Clean, refreshing, piney and sometimes very bitter; juniper berries are an interesting component to your flavor repertoire. 

juniperJuniper berries are not actually berries, they are more closely related to a pine cone. If you look at a juniper berry very closely you will see that it has very fleshy, densely compact scales which give it the appearance of being a smooth berry. Juniper’s initial claim to fame was as a medicinal intervention. It was used as a diuretic and also an appetite suppressant by native American tribes.

From a culinary perspective the juniper berry enhances the complexity in broths and stews. It is a popular ingredient in many European cuisines. Its piney resin aids in the preservation of meat, which is why it is a main additive in traditional corned beef. (It must have some pretty amazing preservation qualities because it is also recorded as a prominent ingredient of the Egyptian embalming formula in the time of Pharaohs).  It is typically used in savory dishes but it also can be a really interesting ingredient in sweet dishes.  Lastly, Juniper is a main ingredient in gin...only sayin.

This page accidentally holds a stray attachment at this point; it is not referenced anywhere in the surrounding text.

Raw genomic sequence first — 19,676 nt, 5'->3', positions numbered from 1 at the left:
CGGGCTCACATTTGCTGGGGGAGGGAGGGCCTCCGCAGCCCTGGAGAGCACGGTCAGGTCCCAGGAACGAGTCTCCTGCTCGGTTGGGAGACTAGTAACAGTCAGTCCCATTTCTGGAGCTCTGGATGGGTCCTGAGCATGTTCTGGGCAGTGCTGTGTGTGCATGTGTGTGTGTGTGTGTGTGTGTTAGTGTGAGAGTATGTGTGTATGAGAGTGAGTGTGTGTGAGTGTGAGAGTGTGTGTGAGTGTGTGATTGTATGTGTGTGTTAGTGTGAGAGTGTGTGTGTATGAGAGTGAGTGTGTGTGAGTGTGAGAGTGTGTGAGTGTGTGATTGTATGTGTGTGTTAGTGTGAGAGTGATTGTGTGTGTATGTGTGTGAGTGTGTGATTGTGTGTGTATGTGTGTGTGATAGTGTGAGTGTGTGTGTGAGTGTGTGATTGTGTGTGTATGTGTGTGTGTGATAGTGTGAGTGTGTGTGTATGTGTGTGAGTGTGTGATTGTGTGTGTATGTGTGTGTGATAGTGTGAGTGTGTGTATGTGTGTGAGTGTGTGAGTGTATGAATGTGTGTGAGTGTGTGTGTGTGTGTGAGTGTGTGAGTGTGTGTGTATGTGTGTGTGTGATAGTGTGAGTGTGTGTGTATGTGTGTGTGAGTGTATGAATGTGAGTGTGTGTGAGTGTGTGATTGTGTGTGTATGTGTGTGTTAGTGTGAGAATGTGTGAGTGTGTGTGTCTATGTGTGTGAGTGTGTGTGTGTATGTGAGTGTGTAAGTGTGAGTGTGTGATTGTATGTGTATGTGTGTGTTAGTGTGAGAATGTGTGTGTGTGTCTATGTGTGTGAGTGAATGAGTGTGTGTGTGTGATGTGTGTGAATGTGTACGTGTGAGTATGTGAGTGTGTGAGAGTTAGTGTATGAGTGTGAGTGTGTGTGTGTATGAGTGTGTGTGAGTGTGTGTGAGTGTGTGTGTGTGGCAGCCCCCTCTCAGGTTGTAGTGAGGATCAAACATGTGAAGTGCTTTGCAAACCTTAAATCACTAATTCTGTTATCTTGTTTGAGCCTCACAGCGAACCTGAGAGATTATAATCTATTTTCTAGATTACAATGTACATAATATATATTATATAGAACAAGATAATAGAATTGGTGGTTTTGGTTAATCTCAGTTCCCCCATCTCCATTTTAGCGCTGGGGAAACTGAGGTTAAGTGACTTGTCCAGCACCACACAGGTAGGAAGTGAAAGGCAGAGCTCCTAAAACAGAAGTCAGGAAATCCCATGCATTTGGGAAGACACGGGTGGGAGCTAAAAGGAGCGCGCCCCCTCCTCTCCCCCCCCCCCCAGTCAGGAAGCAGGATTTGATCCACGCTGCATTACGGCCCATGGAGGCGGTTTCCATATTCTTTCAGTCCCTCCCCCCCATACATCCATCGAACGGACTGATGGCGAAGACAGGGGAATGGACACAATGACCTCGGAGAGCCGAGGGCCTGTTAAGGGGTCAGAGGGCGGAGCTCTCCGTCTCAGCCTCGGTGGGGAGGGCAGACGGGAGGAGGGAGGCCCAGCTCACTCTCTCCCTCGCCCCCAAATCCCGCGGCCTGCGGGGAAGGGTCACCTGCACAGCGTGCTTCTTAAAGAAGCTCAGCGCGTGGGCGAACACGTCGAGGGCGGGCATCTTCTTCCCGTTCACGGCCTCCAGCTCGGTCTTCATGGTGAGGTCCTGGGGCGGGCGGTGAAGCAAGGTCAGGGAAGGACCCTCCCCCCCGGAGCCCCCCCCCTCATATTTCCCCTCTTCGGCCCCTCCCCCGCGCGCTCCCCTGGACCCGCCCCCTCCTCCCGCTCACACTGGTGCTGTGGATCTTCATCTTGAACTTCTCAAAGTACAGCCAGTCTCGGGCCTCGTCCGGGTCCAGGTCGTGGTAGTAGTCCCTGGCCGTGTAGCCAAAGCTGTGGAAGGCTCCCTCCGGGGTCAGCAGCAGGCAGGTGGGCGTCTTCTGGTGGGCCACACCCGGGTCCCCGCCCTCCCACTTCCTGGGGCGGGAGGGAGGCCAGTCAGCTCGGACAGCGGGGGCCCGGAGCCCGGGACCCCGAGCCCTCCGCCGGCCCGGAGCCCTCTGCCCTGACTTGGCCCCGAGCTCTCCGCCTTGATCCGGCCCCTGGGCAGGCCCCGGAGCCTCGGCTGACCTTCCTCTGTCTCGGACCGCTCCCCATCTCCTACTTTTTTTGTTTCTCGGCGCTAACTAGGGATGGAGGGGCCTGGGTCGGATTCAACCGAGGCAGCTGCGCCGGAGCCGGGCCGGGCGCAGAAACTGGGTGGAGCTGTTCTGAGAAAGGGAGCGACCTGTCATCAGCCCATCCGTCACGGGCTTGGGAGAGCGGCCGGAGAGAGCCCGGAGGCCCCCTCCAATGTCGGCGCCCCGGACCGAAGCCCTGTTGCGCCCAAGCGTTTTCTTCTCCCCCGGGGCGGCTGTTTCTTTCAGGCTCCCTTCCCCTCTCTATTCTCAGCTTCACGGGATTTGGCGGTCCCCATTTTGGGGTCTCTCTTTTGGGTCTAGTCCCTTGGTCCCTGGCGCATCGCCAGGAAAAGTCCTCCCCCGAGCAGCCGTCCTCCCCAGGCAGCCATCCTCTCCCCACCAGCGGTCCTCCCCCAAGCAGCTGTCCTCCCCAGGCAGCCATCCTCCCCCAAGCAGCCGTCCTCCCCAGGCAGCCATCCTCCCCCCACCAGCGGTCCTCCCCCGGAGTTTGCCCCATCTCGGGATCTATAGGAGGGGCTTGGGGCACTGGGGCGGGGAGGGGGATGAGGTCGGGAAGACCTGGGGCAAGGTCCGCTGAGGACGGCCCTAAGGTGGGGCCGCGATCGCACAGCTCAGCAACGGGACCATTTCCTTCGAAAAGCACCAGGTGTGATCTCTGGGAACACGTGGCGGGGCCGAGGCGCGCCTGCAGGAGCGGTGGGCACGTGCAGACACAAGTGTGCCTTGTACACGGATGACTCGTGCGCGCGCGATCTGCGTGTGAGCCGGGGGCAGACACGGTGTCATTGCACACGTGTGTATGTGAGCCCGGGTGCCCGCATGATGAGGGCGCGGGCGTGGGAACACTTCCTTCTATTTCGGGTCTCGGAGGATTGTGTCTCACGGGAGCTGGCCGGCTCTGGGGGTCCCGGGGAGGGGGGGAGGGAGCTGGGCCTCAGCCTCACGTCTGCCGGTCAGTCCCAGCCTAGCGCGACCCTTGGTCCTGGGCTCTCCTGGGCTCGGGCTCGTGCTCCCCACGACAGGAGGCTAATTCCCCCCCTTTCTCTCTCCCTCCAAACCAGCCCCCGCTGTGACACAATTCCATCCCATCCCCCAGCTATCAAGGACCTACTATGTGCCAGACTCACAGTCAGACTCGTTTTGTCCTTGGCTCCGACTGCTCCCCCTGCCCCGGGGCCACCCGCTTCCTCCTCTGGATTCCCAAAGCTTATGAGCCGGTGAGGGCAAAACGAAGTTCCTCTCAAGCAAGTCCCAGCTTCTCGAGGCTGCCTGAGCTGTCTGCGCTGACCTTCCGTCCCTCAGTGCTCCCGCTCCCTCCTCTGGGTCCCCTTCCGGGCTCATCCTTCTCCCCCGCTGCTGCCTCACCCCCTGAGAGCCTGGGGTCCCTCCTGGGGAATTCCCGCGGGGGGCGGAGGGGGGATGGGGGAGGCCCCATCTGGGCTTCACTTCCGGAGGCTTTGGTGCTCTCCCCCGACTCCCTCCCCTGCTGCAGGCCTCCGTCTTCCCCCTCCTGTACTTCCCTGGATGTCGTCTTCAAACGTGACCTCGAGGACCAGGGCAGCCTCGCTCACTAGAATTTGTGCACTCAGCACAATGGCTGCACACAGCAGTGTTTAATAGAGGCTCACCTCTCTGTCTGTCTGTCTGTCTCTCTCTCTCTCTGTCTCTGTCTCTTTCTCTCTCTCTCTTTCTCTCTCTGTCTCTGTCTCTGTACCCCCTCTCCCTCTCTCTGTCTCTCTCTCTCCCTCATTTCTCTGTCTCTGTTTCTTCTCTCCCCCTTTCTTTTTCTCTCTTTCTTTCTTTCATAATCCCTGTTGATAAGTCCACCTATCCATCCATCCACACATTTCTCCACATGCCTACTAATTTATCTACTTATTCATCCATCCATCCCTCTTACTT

From a health perspective, juniper berries are antifungal, antimicrobial, and anti-viral. There’s a reason pine cleaners are pine based, this is due to the pinene, which is a great chemical compound that also acts as an antioxidant. Juniper is also as mentioned, a diuretic, which also tones and detoxes the liver. Research suggests that it balances digestion, stimulating appetite if need be but also decreasing appetite when necessary. Juniper berries are also useful, according to research, for eliminating urinary tract infections or other kidney and bladder related issues. They are also jam packed with antioxidants that help fight free radicals and oxidative stress.